“When the first American newspaper, Benjamin Harris’ Publick Occurences Both Forreign and Domestick, appeared in Boston on September 25, 1690, it promised to furnish news regularly once a month.” This rather hilarious fact is from Daniel Boorstin’s The Image, published in 1962. Boorstin goes on to explain how inventions like photography, the phonograph, radio, and motion pictures, proliferating rapidly between the late 1800s and early 1900s, gave “new meaning” to “verisimilitude,” increasing demand for images and recordings from life. Before long we had “round-the-clock media”:

The news gap became so narrow that in order to have additional “news” for each new edition or each new broadcast it was necessary to plan in advance the stages by which any available news would be unveiled. After the weekly and the daily came the “extras” and the numerous regular editions. The Philadelphia Evening Bulletin soon had seven editions a day. No rest for the newsman. With more space to fill, he had to fill it ever more quickly. In order to justify the numerous editions, it was increasingly necessary that the news constantly change or at least seem to change.

The news, in this model, is not something reported (retold after the fact) but something created (planned out before the fact).

According to Boorstin, it became “financially necessary” for the media, after building this machine, to keep it running. The costs of printing and broadcasting were high; constant content kept the money flowing back in. They accomplished this by creating “pseudo-events,” or seemingly newsworthy, reportable happenings to fill pages and airtime. He gives as an example a televised parade to celebrate the return of General Douglas MacArthur from Korea in 1951. The event was engineered to look good on TV, with “cameras carefully focused on ‘significant’ happenings — that is, those which emphasized the drama of the occasion.” They recorded “wild cheering and enthusiastic crowds” — but this cheering was more a response to the cameras, the idea of being on TV, than it was to MacArthur. (It’s like that scene in Grease when the kids at the dance, after being told to act natural and avoid the camera, all wave and blow kisses at it.) Anyone who wasn’t near a camera felt bored and disappointed. The result was that people who attended the live parade had inverted FOMO: “We should have stayed at home and watched it on TV.”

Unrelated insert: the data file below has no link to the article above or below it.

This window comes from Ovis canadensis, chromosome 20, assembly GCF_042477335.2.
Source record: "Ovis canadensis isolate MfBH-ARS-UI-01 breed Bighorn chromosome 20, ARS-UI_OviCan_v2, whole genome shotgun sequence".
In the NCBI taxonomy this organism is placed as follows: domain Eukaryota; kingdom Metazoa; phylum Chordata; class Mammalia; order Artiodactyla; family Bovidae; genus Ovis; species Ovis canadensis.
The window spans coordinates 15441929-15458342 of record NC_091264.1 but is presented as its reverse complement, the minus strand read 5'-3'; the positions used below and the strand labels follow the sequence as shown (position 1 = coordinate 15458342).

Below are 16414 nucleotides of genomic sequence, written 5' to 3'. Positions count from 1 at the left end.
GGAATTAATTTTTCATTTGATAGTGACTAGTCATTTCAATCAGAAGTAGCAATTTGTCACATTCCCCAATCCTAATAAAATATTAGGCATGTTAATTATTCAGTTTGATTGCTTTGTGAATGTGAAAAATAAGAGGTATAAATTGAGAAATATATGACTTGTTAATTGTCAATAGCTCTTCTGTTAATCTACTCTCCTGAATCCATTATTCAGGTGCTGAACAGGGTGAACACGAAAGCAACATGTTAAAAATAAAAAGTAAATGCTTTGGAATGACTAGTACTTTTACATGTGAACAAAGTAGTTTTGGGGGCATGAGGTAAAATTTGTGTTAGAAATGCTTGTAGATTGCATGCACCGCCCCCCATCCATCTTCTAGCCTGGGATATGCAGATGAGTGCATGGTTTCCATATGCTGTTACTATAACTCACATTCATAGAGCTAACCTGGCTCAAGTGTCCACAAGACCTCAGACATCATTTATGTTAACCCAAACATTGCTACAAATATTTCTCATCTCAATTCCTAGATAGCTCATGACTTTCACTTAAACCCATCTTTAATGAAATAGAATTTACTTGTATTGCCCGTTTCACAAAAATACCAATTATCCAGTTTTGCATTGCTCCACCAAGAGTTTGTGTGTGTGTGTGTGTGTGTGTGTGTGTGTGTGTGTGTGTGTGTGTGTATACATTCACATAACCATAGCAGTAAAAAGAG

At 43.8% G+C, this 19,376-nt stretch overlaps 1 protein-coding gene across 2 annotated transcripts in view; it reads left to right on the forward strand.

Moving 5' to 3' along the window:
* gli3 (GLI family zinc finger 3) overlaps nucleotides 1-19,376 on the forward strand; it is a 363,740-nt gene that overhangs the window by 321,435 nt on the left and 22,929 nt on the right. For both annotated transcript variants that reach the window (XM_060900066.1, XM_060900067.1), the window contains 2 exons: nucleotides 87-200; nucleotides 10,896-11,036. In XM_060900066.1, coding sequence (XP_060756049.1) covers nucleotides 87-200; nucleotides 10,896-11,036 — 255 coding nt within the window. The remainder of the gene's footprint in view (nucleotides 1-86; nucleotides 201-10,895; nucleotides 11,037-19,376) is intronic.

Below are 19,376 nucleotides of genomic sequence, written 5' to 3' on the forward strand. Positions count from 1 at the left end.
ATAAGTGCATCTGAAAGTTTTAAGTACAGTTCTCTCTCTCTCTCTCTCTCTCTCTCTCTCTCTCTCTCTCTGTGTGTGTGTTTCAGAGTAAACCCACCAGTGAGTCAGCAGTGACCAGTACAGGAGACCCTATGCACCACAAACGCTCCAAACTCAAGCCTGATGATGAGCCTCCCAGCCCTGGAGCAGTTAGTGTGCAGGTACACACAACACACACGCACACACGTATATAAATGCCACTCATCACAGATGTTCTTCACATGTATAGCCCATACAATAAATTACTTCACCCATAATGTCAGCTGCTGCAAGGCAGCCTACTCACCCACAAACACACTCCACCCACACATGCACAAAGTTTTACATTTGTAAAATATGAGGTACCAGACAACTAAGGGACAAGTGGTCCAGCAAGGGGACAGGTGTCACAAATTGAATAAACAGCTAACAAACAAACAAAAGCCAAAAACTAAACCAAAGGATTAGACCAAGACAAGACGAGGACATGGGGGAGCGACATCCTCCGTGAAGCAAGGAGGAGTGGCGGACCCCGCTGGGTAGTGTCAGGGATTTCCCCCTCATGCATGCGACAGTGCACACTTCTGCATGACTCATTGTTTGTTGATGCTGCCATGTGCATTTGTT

When I think of “fun” news days like Indictment Day, which couldn’t have occurred without the horror of Election Day, it’s almost like there’s another me, a spectator to the drama

A political debate is another good example of a pseudo-event. In a previous life (a previous decade), I rarely watched the news, but I married a man who follows politics like sports — watching news clips like replays, rooting for his team. In 2016, I too got sucked into watching every single debate going back to the primaries. There were nights when I wasn’t in the mood, but if I tried to leave the room, I’d still hear it going on across the apartment, which distracted me from reading, and Twitter offered no alternative distraction. So I’d join in the “fun” — I’d watch with Twitter open. Debates, like the news, give us something to tweet about. It’s fodder for jokes; it’s material.